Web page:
Crafting such ad hoc solutions can be unwieldy—and expensive. "We had lawyers for the nonprofit, we had lawyers for the for-profit, we had lawyers for the investment group, says White-Kjoss." Bikestation's officers were careful to get an independent valuation for the intellectual property they licensed to avoid any appearance of self-dealing. In addition, they incorporated the new company in New York rather than California, because New York is one of 31 states with a "corporate constituency statute." Such laws let company leaders consider the interests of other stakeholders—such as employees or the community—in addition to the narrow financial interest of shareholders.
Of course, approaches to business structure vary. Some nonprofits control 100% of the for-profit enterprise. For example, the Mozilla Foundation
formed a corporate subsidiary in 2005 to handle the development, marketing, and distribution of the group's open-source software, like Firefox,
with revenue flowing to the foundation to support Mozilla's open-source mission. Other models split financial returns with outside investors but retain control of the mission through special classes of stock or other agreements written into the company's governing documents. Lee Zimmerman and Brian Anderluh bought Evergreen Lodge,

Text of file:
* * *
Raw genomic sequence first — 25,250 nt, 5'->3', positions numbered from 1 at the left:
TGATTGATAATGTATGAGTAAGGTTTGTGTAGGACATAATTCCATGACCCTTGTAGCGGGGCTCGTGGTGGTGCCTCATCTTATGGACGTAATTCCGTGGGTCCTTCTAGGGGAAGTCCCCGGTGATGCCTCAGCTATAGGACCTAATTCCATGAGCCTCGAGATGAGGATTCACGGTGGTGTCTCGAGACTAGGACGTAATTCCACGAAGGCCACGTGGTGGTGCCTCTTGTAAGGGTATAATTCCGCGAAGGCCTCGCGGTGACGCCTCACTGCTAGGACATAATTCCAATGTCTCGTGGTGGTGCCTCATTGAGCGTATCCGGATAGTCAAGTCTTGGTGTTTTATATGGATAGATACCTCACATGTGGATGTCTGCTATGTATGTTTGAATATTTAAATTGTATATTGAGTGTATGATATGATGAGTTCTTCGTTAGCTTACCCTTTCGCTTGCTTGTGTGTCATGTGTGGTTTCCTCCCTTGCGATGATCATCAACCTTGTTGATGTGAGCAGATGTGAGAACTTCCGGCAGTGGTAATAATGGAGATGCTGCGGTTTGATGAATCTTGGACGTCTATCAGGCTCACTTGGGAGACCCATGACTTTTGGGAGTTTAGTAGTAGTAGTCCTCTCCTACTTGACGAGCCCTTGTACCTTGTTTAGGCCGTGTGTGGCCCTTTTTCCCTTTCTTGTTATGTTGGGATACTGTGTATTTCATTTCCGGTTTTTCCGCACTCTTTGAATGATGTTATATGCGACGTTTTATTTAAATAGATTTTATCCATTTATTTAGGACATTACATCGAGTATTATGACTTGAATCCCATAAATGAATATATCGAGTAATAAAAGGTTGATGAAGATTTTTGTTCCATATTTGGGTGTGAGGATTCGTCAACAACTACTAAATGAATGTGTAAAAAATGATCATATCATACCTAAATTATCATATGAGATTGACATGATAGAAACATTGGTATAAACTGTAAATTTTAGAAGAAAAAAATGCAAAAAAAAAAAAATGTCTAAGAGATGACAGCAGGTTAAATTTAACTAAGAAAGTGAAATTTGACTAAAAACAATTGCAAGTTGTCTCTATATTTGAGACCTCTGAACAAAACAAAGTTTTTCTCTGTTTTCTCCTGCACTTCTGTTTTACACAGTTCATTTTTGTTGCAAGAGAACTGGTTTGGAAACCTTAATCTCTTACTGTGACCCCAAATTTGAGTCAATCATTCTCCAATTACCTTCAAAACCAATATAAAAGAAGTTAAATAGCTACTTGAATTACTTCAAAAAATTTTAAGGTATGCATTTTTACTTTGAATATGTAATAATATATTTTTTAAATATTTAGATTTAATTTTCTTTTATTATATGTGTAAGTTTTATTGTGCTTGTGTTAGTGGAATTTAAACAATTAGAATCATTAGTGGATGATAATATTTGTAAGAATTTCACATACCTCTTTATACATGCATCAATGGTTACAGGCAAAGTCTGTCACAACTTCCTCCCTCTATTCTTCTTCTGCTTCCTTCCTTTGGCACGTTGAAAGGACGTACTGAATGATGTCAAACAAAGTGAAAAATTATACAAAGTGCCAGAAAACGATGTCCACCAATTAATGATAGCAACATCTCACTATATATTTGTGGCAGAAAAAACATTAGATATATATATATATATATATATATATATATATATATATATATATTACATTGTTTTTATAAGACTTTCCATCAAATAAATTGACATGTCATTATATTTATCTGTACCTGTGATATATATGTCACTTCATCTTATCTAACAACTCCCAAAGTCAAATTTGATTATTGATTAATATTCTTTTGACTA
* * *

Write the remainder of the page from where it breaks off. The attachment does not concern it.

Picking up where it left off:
an historic tourist lodge on the edge of Yosemite, in 2001 with a plan to start a summer jobs program for young adults from the Bay Area. They formed an LLC and raised $15 million in debt and equity from socially minded investors
like Pacific Community Ventures
and Juma Ventures,
Zimmerman cautioned investors that returns could be diluted because of the company's social mission to hire disadvantaged youths, but he's not certain they will be. "I think that long term we will be able to fund this program and provide near-identical returns as an entity that didn't have this social program," he says. To reassure investors, however, Evergreen Lodge offered to return the initial capital invested once the company could afford to replace it with debt—which Zimmerman expects to happen in two years. Investors will retain ownership and still receive dividends, but they'll be able to get their original money out without selling the company. Since buying the lodge, Zimmerman and Anderluh have expanded it from 18 cabins to 90 and increased revenue from $500,000 in 2001 to $5 million in 2008.
For Bikestation, the for-profit model is paying off as well. The new company has increased staff from 10 to 14 and is helping to open four new transit hubs this year, bringing the total to 16. Bikestation won't disclose revenue, but White-Kjoss says it has raised projections for 2009. The company is expanding beyond its traditional customers—cities and transit agencies—to market to universities, corporate campuses, and other developments. "We're able to do what we've been wanting to do for a long time," says White-Kjoss.